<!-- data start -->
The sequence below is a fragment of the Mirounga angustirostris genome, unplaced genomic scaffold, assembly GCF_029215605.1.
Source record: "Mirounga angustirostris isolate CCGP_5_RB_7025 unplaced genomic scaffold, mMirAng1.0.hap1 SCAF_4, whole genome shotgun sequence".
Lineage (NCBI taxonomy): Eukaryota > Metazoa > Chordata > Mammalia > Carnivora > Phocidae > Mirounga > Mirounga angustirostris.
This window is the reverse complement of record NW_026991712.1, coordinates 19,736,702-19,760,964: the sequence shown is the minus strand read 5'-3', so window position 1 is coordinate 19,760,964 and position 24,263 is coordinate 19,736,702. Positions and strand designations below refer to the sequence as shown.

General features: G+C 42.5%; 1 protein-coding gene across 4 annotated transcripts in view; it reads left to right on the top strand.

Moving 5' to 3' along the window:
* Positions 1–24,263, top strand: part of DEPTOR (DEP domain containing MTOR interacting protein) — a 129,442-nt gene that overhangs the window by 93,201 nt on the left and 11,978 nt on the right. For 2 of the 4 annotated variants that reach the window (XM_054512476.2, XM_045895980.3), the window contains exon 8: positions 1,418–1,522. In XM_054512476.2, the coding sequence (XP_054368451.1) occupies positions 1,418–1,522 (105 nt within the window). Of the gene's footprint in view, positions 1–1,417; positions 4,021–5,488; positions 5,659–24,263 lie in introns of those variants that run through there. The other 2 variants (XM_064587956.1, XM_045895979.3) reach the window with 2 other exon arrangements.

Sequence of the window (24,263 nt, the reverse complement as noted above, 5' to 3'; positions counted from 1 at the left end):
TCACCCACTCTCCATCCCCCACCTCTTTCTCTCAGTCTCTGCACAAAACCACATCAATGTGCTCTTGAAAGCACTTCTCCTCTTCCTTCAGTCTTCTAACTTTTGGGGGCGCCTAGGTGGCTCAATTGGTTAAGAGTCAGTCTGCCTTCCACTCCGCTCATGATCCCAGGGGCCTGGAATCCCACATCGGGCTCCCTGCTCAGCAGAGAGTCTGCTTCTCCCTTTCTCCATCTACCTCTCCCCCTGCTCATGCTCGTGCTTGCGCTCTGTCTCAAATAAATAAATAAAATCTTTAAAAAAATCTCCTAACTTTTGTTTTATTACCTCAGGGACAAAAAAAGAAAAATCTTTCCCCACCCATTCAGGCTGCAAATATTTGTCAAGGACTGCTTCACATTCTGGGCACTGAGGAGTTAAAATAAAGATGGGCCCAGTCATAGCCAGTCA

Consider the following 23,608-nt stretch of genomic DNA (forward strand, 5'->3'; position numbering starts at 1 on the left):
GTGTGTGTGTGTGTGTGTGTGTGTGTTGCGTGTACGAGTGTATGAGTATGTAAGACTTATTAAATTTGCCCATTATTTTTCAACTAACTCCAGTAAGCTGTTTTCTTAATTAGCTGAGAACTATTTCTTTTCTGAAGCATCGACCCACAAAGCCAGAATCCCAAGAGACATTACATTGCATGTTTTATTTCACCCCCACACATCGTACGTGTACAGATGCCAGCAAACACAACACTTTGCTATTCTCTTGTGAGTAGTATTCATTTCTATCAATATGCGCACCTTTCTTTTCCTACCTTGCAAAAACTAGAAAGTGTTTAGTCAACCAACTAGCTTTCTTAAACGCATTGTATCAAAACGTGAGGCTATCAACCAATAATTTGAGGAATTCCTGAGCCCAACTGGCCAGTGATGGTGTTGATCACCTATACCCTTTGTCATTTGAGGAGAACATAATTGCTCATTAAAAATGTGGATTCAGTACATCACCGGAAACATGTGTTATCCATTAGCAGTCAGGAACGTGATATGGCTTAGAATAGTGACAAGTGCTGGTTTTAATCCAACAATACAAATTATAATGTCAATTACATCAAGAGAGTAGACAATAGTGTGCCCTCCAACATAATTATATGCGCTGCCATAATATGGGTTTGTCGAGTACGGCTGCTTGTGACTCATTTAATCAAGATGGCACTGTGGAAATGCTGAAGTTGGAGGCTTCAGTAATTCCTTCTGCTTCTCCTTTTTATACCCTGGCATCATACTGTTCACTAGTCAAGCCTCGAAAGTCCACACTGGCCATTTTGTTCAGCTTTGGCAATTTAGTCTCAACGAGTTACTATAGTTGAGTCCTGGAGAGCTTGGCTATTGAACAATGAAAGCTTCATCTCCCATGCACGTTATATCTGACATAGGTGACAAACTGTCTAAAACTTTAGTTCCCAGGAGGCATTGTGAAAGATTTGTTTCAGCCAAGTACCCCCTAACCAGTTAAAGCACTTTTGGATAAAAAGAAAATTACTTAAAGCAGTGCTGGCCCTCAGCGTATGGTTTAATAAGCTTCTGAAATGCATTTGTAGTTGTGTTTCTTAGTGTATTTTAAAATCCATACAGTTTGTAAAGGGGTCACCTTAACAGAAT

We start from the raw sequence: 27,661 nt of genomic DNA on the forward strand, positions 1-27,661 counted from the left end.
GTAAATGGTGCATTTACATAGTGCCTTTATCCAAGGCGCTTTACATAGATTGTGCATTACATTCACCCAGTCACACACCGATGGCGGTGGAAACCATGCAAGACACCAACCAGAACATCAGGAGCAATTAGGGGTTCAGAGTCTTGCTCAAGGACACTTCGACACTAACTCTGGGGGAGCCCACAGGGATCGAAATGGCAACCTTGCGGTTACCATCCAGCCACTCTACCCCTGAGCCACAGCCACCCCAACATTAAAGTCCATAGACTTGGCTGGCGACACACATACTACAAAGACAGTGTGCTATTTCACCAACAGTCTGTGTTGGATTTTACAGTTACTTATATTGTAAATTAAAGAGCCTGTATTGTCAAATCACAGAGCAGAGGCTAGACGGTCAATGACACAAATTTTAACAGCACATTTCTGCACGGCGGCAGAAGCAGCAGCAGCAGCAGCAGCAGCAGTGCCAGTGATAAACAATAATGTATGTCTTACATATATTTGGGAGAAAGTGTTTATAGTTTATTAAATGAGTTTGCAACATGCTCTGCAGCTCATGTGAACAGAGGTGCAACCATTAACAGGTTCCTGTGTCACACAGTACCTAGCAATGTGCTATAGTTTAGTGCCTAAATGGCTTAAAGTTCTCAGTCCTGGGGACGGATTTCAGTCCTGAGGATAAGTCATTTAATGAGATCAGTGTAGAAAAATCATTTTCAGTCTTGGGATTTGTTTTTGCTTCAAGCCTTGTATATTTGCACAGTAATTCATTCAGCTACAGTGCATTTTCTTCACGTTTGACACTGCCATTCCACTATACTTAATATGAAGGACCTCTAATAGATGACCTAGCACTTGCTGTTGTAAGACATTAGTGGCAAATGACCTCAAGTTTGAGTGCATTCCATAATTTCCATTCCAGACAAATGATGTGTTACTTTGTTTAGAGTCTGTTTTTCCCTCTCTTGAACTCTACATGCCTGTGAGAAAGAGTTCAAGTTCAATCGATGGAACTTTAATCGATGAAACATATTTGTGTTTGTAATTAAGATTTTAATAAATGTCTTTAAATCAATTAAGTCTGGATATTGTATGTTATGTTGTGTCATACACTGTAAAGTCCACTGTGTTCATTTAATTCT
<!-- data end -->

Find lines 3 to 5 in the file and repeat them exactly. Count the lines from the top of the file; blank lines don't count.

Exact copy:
Lineage (NCBI taxonomy): Eukaryota > Metazoa > Chordata > Mammalia > Carnivora > Phocidae > Mirounga > Mirounga angustirostris.
This window is the reverse complement of record NW_026991712.1, coordinates 19,736,702-19,760,964: the sequence shown is the minus strand read 5'-3', so window position 1 is coordinate 19,760,964 and position 24,263 is coordinate 19,736,702. Positions and strand designations below refer to the sequence as shown.

General features: G+C 42.5%; 1 protein-coding gene across 4 annotated transcripts in view; it reads left to right on the top strand.